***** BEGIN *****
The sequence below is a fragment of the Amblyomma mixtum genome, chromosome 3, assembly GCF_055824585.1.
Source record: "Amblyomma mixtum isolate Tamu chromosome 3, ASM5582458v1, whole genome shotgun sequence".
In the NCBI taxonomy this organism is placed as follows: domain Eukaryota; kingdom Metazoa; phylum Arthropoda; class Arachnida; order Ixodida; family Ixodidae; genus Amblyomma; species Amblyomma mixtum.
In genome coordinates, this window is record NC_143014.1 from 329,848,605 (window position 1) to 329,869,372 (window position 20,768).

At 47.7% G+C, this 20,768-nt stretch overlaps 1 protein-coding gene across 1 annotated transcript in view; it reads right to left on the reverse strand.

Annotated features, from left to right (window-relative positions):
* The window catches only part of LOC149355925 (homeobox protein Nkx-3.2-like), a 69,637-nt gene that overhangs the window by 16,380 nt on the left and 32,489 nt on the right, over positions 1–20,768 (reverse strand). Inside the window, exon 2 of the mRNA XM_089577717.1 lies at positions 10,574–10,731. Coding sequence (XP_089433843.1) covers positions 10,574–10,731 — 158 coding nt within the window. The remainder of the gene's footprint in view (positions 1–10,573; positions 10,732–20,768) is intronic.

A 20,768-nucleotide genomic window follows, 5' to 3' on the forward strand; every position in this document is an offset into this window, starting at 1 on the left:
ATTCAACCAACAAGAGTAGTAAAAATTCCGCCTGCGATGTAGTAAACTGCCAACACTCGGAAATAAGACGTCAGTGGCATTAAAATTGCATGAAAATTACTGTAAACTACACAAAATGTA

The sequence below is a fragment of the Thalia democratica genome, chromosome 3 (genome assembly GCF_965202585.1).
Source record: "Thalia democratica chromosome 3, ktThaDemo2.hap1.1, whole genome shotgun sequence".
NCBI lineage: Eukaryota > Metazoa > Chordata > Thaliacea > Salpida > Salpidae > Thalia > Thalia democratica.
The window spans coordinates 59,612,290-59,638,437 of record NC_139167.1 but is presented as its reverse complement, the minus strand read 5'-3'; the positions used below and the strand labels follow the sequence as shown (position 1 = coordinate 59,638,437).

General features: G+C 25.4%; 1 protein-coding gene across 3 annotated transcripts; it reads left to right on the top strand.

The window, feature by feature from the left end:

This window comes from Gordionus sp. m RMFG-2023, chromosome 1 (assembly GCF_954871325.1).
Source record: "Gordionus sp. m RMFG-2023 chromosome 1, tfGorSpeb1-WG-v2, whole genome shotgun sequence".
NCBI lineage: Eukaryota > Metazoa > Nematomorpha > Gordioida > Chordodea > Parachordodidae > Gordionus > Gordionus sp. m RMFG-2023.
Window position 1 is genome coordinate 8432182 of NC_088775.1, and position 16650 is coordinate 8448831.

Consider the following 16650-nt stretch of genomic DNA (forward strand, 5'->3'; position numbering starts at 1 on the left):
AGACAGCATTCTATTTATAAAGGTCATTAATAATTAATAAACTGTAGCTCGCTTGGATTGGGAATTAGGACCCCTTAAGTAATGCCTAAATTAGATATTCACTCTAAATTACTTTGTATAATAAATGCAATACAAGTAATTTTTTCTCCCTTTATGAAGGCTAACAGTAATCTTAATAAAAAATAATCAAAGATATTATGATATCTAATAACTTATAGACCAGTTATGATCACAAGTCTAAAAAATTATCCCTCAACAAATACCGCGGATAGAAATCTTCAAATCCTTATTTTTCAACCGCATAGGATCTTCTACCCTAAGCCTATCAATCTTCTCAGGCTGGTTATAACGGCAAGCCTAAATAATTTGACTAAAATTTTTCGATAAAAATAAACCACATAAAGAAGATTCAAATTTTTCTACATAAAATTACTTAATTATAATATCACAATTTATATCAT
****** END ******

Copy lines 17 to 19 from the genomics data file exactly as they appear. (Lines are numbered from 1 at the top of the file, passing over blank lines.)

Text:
Source record: "Gordionus sp. m RMFG-2023 chromosome 1, tfGorSpeb1-WG-v2, whole genome shotgun sequence".
NCBI lineage: Eukaryota > Metazoa > Nematomorpha > Gordioida > Chordodea > Parachordodidae > Gordionus > Gordionus sp. m RMFG-2023.
Window position 1 is genome coordinate 8432182 of NC_088775.1, and position 16650 is coordinate 8448831.